For most foster children, every adult in their world is paid to be there.
Young people in foster care face difficult transitions over which they have no control. Many have survived abuse and neglect in their homes. Most move regularly to new communities, schools, and families. They usually lack someone in their lives who is there just to be with them.
Silver Lining Mentoring seeks to change that.
“It’s different when there’s an adult who’s there, not because it’s connected to a paycheck, but because they’re invested in that kid,” said Silver Lining Mentoring CEO Colby Swettberg at Tuesday night’s SheGives Boston non-profit presentation.
Since its inception in 2001, Silver Lining Mentoring has connected young people in foster care–often the neediest children living in group homes–with long term, volunteer adult mentors who provide the children with much-needed stability and counseling.
The mentors provide support for the kids, helping them cope with trauma and teaching them valuable life skills. And they’re there for the long haul, even after the kids age out of foster care system. “We get people what they need for as long as they need it,” Swettberg says.
This is in contrast with foster care support, which drops off when children turn 18. “When they turn 18, the rug is pulled out from under them. Find housing, navigate healthcare, find a job.”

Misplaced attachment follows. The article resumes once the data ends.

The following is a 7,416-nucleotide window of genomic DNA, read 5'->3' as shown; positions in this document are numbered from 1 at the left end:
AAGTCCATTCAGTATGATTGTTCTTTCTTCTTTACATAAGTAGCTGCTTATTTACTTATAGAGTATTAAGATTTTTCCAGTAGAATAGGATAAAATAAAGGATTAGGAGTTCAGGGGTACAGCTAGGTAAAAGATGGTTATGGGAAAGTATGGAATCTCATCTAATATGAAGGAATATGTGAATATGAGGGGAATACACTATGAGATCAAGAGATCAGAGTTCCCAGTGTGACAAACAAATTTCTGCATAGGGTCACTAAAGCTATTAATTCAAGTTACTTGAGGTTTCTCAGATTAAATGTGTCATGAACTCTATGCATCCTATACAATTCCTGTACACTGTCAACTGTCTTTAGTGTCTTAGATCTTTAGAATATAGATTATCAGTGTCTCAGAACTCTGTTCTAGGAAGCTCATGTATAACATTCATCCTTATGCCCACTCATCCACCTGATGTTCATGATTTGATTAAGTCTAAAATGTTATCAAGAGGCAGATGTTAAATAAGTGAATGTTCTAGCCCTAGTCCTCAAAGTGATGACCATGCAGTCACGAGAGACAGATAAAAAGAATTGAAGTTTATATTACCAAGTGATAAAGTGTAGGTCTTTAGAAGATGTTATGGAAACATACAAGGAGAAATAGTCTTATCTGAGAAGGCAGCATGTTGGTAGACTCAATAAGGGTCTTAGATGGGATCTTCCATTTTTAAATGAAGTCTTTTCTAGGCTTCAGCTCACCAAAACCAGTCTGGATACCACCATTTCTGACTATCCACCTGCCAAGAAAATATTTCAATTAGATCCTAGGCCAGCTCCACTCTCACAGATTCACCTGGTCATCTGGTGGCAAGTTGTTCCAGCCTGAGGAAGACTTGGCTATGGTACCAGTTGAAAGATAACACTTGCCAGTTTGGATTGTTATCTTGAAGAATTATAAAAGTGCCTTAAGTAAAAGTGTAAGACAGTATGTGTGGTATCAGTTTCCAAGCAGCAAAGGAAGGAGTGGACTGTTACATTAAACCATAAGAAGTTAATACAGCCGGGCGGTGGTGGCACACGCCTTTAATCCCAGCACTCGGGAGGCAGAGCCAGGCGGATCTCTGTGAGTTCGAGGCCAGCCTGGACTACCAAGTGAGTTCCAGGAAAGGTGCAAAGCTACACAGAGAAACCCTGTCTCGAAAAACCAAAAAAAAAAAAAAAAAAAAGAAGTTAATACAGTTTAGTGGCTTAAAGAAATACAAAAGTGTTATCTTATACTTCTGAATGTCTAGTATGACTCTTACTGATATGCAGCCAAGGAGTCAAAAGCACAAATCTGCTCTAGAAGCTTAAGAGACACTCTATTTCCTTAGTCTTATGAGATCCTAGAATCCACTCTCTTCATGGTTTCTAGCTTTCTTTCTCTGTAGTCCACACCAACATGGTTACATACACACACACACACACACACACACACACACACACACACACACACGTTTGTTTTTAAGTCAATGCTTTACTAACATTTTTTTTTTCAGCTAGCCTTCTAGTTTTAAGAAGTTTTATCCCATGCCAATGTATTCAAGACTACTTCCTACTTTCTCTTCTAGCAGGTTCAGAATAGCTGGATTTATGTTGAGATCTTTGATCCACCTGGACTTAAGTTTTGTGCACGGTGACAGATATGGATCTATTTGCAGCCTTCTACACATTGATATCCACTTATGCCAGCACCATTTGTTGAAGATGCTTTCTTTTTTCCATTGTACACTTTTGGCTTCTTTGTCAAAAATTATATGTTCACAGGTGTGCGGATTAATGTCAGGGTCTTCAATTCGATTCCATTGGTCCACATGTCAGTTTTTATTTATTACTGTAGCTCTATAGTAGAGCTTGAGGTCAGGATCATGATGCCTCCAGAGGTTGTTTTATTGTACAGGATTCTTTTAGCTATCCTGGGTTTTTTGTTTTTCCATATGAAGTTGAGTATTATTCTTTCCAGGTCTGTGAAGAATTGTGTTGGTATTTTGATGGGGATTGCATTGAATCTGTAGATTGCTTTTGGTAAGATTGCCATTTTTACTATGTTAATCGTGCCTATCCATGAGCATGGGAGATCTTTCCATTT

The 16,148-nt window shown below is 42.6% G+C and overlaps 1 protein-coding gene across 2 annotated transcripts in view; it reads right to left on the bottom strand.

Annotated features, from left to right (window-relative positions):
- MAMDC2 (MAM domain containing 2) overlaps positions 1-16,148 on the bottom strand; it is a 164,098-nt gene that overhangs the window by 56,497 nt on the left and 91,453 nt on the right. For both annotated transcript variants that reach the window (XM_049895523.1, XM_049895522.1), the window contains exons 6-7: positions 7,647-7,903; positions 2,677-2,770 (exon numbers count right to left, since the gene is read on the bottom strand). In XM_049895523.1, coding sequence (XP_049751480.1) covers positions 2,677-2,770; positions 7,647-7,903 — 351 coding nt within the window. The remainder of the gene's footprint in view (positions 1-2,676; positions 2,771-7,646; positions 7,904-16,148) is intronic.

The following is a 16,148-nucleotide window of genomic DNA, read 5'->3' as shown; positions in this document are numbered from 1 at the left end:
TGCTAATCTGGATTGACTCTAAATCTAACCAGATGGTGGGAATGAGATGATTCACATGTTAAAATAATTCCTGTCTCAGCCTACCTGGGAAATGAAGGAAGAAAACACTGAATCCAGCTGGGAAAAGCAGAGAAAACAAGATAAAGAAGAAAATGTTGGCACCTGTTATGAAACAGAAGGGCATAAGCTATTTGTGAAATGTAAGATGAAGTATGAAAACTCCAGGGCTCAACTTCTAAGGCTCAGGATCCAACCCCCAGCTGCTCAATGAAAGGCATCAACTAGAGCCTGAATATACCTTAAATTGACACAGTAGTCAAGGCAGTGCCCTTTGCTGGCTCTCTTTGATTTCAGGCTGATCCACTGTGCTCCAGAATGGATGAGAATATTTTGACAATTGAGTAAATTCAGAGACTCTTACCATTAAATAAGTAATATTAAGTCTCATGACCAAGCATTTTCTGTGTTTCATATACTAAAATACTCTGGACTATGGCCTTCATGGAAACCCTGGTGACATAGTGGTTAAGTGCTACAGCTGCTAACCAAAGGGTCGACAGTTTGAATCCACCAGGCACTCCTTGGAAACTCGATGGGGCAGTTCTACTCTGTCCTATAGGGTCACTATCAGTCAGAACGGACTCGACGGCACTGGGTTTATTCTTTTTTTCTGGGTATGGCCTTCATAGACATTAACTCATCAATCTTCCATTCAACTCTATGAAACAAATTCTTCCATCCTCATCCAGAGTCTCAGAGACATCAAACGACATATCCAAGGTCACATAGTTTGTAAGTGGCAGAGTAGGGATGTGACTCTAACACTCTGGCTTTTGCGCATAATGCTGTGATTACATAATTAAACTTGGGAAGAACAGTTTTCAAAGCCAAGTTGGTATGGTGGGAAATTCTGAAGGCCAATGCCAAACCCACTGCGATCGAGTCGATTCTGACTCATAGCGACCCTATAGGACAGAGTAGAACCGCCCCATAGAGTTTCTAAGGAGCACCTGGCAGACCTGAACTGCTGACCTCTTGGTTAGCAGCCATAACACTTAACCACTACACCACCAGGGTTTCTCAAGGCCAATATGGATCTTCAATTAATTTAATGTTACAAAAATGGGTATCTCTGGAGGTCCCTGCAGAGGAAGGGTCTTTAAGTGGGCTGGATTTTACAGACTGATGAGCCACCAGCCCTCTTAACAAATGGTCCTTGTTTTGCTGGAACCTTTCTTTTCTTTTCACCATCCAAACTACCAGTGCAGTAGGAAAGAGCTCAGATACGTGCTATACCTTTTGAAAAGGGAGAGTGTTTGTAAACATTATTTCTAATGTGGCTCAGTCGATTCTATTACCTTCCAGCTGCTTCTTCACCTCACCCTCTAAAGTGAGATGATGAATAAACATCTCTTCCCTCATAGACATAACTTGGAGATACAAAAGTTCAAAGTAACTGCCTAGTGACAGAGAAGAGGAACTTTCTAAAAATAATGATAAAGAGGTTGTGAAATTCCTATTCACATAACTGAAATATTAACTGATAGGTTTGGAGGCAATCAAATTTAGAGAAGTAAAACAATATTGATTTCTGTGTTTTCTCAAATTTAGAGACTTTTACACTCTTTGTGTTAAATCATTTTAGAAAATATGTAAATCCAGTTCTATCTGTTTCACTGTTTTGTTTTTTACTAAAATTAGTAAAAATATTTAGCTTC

Because of the lack of support after reaching adulthood, many young people who age out of foster care end up homeless or incarcerated. Others fight battles like substance abuse. That’s why at Silver Lining Mentoring, the mentor-mentee relationship lasts an average of 55 months, a number that is growing.
That’s also why the organization initiated Learn and Earn, a new program that teaches young people approaching 18 the life skills they will need well into adulthood. The program also gives them the opportunity to raise money that the organization matches.
Silver Lining Mentoring is also piloting a new housing program that provides mentees with safe, stable, and supportive housing for a full year after aging out of the foster care system.
But they still need your help. “We’re looking for ways to open doors to new communities who can help with mentoring,” Swettberg says. You can find more information about volunteering or getting your company involved here.
Mentors don’t have to be trained social workers, Swettberg says. They just need to be that one consistent adult who shows up. “They don’t have to have all the answers,” she says. They just need to make a commitment to being there.
Learn more about Silver Lining Mentoring at their website.
Check out our photo gallery from the event: